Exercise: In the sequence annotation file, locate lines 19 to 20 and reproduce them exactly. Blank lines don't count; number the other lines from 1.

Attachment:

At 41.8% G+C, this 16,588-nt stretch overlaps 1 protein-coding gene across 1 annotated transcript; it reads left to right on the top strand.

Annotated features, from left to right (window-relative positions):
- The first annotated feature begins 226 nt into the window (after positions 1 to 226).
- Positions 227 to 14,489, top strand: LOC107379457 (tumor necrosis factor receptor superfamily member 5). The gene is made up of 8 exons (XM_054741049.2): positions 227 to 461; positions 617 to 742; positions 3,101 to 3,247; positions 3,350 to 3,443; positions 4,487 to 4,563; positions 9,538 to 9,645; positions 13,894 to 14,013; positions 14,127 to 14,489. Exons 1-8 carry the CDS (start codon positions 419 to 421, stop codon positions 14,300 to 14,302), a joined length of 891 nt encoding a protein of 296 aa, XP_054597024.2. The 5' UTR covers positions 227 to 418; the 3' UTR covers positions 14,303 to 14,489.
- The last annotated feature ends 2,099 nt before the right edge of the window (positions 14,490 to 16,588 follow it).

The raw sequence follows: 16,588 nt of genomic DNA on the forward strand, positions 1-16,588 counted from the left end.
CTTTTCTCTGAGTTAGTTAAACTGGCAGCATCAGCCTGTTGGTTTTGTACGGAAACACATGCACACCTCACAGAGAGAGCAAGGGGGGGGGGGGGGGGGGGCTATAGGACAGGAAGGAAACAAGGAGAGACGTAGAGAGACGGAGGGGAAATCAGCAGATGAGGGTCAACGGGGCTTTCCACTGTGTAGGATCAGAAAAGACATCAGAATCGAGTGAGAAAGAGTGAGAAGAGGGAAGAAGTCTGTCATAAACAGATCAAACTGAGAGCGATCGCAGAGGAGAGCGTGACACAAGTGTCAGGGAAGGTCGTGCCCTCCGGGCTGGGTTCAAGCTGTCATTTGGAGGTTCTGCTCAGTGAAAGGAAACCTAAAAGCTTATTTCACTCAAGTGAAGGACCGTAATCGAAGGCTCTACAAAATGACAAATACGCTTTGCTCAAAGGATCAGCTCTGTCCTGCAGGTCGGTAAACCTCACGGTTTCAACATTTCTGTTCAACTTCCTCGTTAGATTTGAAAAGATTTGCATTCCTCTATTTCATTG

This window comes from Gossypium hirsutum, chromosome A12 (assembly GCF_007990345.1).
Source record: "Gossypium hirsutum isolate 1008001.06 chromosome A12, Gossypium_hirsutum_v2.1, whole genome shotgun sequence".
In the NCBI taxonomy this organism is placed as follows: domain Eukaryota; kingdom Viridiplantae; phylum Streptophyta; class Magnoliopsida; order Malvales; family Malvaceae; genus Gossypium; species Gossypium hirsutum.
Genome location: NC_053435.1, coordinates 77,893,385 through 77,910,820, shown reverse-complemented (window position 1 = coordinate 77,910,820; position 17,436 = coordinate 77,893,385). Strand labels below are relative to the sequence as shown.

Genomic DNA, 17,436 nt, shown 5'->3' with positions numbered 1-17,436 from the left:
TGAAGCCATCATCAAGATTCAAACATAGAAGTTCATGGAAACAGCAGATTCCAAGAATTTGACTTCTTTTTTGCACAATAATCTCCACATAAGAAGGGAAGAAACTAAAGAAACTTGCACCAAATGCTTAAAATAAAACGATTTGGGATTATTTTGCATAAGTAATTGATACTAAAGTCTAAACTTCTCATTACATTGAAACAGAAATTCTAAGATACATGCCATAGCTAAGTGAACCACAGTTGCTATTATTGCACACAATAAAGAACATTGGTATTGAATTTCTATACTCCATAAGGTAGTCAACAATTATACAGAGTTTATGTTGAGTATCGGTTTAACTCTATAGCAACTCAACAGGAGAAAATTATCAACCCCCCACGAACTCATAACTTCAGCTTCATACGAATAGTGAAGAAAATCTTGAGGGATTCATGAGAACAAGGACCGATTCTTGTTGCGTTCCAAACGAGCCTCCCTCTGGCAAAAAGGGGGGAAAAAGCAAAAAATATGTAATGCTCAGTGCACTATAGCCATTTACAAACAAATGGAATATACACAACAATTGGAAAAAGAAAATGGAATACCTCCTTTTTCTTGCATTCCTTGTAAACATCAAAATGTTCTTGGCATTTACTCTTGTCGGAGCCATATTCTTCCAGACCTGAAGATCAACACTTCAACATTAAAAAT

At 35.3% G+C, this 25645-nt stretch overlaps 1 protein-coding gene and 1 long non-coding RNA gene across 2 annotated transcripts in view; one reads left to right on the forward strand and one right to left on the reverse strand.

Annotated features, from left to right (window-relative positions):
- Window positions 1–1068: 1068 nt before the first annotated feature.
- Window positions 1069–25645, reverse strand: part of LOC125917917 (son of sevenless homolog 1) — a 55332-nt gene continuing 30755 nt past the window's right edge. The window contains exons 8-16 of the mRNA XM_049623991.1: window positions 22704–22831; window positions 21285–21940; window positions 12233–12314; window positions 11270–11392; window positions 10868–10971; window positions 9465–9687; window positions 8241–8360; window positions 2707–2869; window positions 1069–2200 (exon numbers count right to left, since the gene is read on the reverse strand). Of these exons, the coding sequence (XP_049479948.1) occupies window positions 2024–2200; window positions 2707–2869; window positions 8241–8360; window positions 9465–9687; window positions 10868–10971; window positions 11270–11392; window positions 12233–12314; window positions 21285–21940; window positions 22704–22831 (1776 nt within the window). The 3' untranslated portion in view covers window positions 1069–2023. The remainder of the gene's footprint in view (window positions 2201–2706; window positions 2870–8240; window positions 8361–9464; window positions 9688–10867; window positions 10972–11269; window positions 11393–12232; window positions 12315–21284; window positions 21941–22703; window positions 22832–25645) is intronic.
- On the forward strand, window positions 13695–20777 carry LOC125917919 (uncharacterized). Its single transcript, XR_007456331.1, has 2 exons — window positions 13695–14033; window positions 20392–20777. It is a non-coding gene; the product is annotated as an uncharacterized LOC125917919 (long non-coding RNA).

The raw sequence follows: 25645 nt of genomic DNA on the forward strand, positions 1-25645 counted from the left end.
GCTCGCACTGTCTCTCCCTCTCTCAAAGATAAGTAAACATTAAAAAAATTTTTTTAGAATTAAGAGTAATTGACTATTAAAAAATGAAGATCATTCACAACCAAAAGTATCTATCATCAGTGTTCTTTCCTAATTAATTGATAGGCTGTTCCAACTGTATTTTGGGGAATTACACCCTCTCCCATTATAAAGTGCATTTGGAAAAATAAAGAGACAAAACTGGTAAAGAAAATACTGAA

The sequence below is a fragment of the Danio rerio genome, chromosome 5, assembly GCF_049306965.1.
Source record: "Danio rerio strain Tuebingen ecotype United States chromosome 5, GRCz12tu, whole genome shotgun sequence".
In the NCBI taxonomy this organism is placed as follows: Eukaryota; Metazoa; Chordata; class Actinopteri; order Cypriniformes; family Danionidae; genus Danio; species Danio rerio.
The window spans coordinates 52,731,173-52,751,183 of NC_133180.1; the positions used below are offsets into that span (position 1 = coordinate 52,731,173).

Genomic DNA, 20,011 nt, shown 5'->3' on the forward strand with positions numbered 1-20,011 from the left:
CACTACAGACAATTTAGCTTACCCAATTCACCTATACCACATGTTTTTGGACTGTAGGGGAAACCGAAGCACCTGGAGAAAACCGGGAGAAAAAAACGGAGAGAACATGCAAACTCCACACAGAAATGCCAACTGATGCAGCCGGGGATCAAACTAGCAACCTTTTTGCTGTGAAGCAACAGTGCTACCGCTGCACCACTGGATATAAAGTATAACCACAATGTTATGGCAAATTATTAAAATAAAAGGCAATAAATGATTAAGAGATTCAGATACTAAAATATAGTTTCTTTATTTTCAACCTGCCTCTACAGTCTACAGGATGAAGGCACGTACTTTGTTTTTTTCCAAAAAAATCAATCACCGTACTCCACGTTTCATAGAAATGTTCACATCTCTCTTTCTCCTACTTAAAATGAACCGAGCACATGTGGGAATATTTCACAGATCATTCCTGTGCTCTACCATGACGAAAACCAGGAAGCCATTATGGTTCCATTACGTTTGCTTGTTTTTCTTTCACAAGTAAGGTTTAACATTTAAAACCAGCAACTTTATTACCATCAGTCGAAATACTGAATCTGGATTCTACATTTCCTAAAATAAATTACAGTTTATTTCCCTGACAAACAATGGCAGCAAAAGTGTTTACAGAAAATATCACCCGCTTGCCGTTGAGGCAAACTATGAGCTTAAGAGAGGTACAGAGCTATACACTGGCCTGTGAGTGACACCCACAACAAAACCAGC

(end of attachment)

The raw sequence follows: 25645 nt of genomic DNA on the forward strand, positions 1-25645 counted from the left end.
GCTCGCACTGTCTCTCCCTCTCTCAAAGATAAGTAAACATTAAAAAAATTTTTTTAGAATTAAGAGTAATTGACTATTAAAAAATGAAGATCATTCACAACCAAAAGTATCTATCATCAGTGTTCTTTCCTAATTAATTGATAGGCTGTTCCAACTGTATTTTGGGGAATTACACCCTCTCCCATTATAAAGTGCATTTGGAAAAATAAAGAGACAAAACTGGTAAAGAAAATACTGAA